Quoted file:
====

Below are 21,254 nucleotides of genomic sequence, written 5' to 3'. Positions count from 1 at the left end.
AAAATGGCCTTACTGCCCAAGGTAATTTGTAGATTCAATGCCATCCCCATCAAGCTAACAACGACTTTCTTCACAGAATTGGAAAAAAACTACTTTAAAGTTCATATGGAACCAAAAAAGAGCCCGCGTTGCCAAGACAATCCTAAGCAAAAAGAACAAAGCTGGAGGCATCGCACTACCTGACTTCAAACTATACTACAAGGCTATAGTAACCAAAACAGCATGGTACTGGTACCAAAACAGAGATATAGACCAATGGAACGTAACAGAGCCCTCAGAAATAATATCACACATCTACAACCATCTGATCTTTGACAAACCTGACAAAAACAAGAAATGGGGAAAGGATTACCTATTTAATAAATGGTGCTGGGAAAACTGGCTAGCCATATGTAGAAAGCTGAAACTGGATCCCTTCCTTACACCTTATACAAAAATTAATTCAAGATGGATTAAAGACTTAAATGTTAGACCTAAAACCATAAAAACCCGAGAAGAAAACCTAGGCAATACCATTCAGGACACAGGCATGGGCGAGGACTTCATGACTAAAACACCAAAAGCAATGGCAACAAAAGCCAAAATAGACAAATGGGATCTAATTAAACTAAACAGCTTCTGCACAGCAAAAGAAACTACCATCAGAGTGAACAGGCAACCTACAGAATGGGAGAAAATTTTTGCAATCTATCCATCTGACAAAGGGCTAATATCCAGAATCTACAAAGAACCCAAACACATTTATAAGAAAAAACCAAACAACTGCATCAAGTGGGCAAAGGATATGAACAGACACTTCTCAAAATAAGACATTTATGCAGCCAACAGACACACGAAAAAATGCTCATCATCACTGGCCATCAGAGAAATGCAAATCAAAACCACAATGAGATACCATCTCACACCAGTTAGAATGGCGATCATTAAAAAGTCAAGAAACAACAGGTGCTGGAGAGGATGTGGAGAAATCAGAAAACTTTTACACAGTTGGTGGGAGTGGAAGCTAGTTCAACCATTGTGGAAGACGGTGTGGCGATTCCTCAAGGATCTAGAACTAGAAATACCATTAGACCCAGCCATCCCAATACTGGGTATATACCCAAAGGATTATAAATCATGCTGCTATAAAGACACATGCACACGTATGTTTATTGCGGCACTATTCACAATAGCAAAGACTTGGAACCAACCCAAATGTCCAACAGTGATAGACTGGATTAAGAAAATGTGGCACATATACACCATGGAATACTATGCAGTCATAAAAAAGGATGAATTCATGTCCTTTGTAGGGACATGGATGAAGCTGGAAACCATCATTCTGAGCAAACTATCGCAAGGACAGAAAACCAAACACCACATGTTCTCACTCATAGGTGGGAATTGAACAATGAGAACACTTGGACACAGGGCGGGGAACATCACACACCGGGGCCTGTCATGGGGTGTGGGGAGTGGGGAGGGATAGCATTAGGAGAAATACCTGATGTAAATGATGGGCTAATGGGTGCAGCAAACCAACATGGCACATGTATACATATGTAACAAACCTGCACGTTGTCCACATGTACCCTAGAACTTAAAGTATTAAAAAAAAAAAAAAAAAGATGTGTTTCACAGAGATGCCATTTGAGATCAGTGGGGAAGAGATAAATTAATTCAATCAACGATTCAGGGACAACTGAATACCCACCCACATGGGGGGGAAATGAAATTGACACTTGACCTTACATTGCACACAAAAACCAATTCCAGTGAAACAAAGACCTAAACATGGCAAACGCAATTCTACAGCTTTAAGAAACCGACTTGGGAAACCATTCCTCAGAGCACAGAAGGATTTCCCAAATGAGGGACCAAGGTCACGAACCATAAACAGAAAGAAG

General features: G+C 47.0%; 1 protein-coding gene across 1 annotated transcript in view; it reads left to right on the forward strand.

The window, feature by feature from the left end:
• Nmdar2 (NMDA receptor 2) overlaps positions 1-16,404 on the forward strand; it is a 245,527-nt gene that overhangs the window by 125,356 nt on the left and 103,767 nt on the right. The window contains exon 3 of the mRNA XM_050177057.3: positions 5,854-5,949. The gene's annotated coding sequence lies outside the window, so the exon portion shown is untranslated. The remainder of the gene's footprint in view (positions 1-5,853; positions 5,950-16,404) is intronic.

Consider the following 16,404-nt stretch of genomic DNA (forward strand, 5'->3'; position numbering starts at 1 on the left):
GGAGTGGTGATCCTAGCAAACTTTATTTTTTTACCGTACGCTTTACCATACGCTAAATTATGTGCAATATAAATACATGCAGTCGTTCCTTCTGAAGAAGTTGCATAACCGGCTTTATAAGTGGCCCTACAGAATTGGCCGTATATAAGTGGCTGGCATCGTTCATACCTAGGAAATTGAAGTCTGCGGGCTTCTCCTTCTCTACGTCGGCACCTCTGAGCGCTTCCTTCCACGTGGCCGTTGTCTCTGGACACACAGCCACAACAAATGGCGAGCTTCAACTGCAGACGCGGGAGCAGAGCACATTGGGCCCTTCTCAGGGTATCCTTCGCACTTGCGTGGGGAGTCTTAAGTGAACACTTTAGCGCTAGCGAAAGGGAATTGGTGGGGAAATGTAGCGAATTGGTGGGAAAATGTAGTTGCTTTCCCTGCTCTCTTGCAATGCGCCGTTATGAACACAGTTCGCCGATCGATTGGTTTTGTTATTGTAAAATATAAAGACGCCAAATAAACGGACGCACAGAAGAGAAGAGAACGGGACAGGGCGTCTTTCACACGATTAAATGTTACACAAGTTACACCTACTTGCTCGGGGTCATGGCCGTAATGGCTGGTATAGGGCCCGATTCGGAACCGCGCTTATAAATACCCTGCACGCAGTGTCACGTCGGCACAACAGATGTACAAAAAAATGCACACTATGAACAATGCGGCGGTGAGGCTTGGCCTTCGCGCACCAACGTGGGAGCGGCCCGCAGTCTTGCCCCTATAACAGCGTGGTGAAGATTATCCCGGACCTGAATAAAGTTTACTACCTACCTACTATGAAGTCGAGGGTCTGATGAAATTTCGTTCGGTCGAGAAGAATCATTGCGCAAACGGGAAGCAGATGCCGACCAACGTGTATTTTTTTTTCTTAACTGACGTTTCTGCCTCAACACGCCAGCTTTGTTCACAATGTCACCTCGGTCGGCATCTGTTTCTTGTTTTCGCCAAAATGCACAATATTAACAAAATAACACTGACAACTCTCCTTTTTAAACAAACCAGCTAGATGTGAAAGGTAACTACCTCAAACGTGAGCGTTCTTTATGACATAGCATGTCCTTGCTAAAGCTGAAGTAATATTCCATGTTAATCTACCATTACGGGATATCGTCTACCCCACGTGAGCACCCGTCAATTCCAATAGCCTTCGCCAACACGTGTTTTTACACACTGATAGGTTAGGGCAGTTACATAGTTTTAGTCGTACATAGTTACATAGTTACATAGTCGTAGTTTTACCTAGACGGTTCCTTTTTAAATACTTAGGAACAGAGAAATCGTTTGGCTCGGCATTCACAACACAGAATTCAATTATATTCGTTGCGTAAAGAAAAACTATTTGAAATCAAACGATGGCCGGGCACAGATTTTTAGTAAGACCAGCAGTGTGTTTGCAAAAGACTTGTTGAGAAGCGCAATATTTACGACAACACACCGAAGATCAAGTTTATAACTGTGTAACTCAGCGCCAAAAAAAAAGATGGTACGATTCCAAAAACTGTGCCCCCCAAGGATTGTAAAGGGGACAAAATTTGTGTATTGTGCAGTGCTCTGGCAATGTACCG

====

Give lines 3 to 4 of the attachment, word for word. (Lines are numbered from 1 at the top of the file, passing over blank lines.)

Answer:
General features: G+C 47.0%; 1 protein-coding gene across 1 annotated transcript in view; it reads left to right on the forward strand.

The window, feature by feature from the left end: